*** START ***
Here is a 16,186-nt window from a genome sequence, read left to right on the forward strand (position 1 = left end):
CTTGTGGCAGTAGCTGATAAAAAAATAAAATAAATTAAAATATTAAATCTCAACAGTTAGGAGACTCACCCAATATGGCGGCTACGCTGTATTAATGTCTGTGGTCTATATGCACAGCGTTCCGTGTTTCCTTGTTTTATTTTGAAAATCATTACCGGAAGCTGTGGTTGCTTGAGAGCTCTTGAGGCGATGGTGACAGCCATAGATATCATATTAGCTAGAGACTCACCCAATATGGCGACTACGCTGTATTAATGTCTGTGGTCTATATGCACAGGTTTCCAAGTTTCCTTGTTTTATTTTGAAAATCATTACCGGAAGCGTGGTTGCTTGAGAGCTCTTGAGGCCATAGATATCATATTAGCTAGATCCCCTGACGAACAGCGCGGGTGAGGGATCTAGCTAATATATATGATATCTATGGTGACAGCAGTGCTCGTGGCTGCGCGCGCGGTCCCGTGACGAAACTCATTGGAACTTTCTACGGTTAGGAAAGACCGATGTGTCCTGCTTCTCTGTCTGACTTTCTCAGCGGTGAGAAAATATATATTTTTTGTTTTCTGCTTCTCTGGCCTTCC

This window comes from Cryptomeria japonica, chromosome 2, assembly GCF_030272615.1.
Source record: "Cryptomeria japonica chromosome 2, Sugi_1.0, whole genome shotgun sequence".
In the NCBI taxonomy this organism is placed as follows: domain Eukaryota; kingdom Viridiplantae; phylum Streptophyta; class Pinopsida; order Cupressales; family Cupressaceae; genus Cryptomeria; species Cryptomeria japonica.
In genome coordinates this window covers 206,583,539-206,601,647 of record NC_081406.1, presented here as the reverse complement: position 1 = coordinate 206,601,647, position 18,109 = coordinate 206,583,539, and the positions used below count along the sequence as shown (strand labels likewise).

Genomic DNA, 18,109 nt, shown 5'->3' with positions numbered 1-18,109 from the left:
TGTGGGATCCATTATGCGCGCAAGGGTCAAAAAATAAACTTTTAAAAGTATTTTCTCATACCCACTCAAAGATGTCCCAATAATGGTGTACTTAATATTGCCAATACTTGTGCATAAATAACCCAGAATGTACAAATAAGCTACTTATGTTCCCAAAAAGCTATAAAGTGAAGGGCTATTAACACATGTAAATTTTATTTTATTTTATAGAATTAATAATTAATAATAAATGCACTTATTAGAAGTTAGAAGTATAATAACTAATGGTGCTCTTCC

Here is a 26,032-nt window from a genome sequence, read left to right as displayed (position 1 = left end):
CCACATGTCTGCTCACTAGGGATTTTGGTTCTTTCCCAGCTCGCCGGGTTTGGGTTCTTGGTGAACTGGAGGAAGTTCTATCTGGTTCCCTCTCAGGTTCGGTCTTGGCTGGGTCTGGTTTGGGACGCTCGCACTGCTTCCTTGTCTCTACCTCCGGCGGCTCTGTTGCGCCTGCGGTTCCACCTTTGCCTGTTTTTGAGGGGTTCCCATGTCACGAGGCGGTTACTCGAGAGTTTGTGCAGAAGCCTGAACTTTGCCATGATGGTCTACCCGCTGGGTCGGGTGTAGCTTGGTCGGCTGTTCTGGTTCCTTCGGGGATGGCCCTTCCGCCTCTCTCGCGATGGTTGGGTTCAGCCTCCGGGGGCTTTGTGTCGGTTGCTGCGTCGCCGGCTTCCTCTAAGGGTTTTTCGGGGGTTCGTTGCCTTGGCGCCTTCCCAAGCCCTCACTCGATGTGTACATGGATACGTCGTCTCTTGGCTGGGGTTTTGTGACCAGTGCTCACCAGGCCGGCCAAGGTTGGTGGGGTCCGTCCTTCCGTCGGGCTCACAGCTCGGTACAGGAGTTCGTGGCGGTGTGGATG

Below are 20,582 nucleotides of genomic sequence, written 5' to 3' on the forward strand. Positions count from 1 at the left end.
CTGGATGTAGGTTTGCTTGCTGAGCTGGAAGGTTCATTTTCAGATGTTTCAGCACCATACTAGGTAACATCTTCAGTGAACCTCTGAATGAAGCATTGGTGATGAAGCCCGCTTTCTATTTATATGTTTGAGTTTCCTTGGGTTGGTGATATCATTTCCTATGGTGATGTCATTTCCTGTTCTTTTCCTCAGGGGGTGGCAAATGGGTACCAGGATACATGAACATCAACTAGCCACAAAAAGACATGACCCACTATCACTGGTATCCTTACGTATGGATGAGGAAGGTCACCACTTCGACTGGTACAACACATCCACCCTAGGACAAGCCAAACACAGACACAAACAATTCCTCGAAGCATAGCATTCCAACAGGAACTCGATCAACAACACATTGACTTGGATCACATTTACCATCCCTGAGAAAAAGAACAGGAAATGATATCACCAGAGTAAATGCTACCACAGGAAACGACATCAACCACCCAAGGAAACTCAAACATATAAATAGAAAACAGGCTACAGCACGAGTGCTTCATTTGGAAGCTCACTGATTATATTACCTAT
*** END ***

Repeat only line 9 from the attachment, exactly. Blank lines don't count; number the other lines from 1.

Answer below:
Here is a 26,032-nt window from a genome sequence, read left to right as displayed (position 1 = left end):